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Fox Properties at Disney parks

MisterPenguin

Rumormonger
Premium Member
Am I the only one who thinks that the Simpsons is a very slowly dying franchise not relevant to today's teens? IMO, the only reason why Disney would build a Simpsons attraction is because it's a legacy franchise for older adults. I actually put Aerosmith coaster in the same category....it would be dead if it wasn't for being an awesome coaster. (and yes, I'm an Aerosmith fan)

Looking at Fox's movie portfolio, based on gross sales, there are few - if any - franchises worth investing in for permanent theme park attractions. You need to be popular yesterday, today and tomorrow for an IP to resonate with mass audiences.

Let's dissect Universal Epic rumored lands because it's a working case study of new IP attractions:
  • Classic Monsters: iconic, timeless stories re-made over generations and possibility for strong future reboots
  • Nintendo World: arguably the most famous and iconic video game franchise ever across cultures and generations, constantly rebooting and updating on newer and newer gaming platforms for youths/adults to enjoy
  • How to Train your Dragon: One of Paramount's most successful franchises - starting 10 years ago and likely sequels in the future. Also pretty obvious that Universal has dibs on Paramount properties.
  • Fantastic Beasts: While very new, it piggybacks off of the huge HP franchise. It's also heavily relying on the 2021 release.
The common theme here is (1) time - anywhere from decades to generations and (2) future - guaranteed to have future releases to constantly stimulate interest.

TDL;DR Fox's movie portfolio is worthless for theme park attractions IMO

A good IP can help with interest in an attraction, but it can't save bad rides and bad implementation.

A good ride can keep old, past-their-prime, and even problematic IPs popular.

Otherwise, by your theory, Fast and Furious is a theme park knockout.
 

Buffalo

Member
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A good IP can help with interest in an attraction, but it can't save bad rides and bad implementation.

A good ride can keep old, past-their-prime, and even problematic IPs popular.

Otherwise, by your theory, Fast and Furious is a theme park knockout.

Definitely a balance between the two.

Yes, by my theory, Fast and Furious (regardless if we think it's a good movie franchise or not) has proved itself in box office sales over a long period of time and sequels won't stop, thereby upholding audience interest over the foreseeable future. I'm honestly surprised it took so long to build an attraction.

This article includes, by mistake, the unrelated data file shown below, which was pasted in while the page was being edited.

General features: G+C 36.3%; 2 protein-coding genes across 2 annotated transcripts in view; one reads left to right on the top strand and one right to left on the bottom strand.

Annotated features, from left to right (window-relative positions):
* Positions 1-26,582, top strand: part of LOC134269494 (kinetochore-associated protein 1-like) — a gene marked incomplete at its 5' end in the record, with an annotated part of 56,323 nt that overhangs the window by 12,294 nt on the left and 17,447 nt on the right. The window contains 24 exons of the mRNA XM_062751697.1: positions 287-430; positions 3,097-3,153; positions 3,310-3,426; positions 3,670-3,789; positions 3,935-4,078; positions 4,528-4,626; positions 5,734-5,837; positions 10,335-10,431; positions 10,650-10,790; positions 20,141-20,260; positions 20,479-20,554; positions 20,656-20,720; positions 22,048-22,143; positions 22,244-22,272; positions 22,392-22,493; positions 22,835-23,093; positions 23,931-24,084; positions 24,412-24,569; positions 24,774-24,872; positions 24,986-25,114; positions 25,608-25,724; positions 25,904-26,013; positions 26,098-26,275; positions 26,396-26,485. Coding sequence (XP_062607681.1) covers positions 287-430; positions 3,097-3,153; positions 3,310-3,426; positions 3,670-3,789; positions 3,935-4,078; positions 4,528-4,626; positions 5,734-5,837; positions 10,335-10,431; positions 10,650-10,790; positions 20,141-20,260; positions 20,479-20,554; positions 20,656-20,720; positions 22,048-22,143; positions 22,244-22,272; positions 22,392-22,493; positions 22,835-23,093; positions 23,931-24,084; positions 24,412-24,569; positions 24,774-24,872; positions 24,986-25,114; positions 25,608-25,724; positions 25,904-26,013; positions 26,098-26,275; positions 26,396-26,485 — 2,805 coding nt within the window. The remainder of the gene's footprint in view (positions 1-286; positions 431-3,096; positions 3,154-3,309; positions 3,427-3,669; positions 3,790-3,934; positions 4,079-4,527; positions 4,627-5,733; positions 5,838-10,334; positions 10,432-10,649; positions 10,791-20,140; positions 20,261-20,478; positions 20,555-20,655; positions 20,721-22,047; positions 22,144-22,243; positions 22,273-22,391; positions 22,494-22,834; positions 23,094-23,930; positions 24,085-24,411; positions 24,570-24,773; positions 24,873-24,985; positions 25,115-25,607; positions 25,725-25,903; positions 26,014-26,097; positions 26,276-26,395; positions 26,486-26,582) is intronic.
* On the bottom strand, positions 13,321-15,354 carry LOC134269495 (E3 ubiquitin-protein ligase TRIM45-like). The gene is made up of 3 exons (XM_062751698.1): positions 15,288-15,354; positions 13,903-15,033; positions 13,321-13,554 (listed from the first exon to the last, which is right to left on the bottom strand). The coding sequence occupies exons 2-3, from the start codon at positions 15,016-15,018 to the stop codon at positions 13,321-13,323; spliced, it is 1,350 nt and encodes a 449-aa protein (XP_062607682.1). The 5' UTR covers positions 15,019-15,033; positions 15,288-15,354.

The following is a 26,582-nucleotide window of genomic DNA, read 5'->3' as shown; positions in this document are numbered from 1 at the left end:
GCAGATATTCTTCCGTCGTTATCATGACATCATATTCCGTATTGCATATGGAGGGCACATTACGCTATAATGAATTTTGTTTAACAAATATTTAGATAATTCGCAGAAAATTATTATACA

Buffalo

Member
A good IP can help with interest in an attraction, but it can't save bad rides and bad implementation.

A good ride can keep old, past-their-prime, and even problematic IPs popular.

Otherwise, by your theory, Fast and Furious is a theme park knockout.
The question of whether or not a ride is implemented well is a whole separate debate lol
 

MisterPenguin

Rumormonger
Premium Member
Definitely a balance between the two.

Yes, by my theory, Fast and Furious (regardless if we think it's a good movie franchise or not) has proved itself in box office sales over a long period of time and sequels won't stop, thereby upholding audience interest over the foreseeable future. I'm honestly surprised it took so long to build an attraction.

Point was, don't put your hopes in a future attraction just because of the IP. F&F is an awful ride that is roundly mocked and has no queue. UO created a virtual queue just for this attraction because they thought it would be mobbed for years. Oops.

Likewise, Under the Sea in MK has a two hour empty queue most of the time for one of its most popular IPs.

If the ride ain't good, the IP can't save it.

Thus, there is no need to only use IPs that are currently popular and have more cinema tie-ins on the way. TRON Cycle is very popular tho that 'franchise' is mostly dead.
 

Buffalo

Member
Point was, don't put your hopes in a future attraction just because of the IP. F&F is an awful ride that is roundly mocked and has no queue. UO created a virtual queue just for this attraction because they thought it would be mobbed for years. Oops.

Likewise, Under the Sea in MK has a two hour empty queue most of the time for one of its most popular IPs.

If the ride ain't good, the IP can't save it.